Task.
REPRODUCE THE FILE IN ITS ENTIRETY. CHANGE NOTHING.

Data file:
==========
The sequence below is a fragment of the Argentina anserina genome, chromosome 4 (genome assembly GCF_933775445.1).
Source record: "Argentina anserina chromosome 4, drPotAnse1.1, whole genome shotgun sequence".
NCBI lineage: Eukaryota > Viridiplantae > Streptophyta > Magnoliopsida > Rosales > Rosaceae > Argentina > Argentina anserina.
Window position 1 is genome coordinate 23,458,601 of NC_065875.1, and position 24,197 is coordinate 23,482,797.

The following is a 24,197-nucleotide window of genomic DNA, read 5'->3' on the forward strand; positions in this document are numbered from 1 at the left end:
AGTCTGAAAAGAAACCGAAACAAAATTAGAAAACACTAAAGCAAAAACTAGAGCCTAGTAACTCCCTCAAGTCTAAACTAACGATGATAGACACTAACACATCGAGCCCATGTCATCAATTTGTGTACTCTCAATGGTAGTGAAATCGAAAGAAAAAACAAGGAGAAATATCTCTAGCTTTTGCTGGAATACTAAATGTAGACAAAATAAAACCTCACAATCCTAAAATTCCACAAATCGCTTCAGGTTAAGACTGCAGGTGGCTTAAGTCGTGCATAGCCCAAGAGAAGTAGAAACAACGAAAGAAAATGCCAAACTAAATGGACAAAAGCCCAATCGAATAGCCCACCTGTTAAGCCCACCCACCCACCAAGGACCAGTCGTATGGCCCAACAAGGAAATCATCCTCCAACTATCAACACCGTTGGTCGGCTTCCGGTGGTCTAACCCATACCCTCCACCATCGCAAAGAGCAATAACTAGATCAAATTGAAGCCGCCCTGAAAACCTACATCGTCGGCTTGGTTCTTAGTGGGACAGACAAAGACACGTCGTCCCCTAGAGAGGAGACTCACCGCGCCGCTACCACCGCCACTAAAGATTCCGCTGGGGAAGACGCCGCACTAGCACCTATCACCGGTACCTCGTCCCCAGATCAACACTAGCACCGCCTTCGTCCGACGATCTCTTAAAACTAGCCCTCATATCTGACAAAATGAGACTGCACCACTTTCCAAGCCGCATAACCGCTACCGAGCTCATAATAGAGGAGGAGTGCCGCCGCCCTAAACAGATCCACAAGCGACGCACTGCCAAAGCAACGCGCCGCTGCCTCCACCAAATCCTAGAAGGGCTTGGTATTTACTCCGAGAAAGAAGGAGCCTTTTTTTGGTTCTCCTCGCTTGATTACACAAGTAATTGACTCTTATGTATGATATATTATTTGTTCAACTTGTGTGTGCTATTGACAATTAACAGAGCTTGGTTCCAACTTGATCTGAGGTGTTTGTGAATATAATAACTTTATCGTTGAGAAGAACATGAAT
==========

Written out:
The sequence below is a fragment of the Argentina anserina genome, chromosome 4 (genome assembly GCF_933775445.1).
Source record: "Argentina anserina chromosome 4, drPotAnse1.1, whole genome shotgun sequence".
NCBI lineage: Eukaryota > Viridiplantae > Streptophyta > Magnoliopsida > Rosales > Rosaceae > Argentina > Argentina anserina.
Window position 1 is genome coordinate 23,458,601 of NC_065875.1, and position 24,197 is coordinate 23,482,797.

The following is a 24,197-nucleotide window of genomic DNA, read 5'->3' on the forward strand; positions in this document are numbered from 1 at the left end:
AGTCTGAAAAGAAACCGAAACAAAATTAGAAAACACTAAAGCAAAAACTAGAGCCTAGTAACTCCCTCAAGTCTAAACTAACGATGATAGACACTAACACATCGAGCCCATGTCATCAATTTGTGTACTCTCAATGGTAGTGAAATCGAAAGAAAAAACAAGGAGAAATATCTCTAGCTTTTGCTGGAATACTAAATGTAGACAAAATAAAACCTCACAATCCTAAAATTCCACAAATCGCTTCAGGTTAAGACTGCAGGTGGCTTAAGTCGTGCATAGCCCAAGAGAAGTAGAAACAACGAAAGAAAATGCCAAACTAAATGGACAAAAGCCCAATCGAATAGCCCACCTGTTAAGCCCACCCACCCACCAAGGACCAGTCGTATGGCCCAACAAGGAAATCATCCTCCAACTATCAACACCGTTGGTCGGCTTCCGGTGGTCTAACCCATACCCTCCACCATCGCAAAGAGCAATAACTAGATCAAATTGAAGCCGCCCTGAAAACCTACATCGTCGGCTTGGTTCTTAGTGGGACAGACAAAGACACGTCGTCCCCTAGAGAGGAGACTCACCGCGCCGCTACCACCGCCACTAAAGATTCCGCTGGGGAAGACGCCGCACTAGCACCTATCACCGGTACCTCGTCCCCAGATCAACACTAGCACCGCCTTCGTCCGACGATCTCTTAAAACTAGCCCTCATATCTGACAAAATGAGACTGCACCACTTTCCAAGCCGCATAACCGCTACCGAGCTCATAATAGAGGAGGAGTGCCGCCGCCCTAAACAGATCCACAAGCGACGCACTGCCAAAGCAACGCGCCGCTGCCTCCACCAAATCCTAGAAGGGCTTGGTATTTACTCCGAGAAAGAAGGAGCCTTTTTTTGGTTCTCCTCGCTTGATTACACAAGTAATTGACTCTTATGTATGATATATTATTTGTTCAACTTGTGTGTGCTATTGACAATTAACAGAGCTTGGTTCCAACTTGATCTGAGGTGTTTGTGAATATAATAACTTTATCGTTGAGAAGAACATGAAT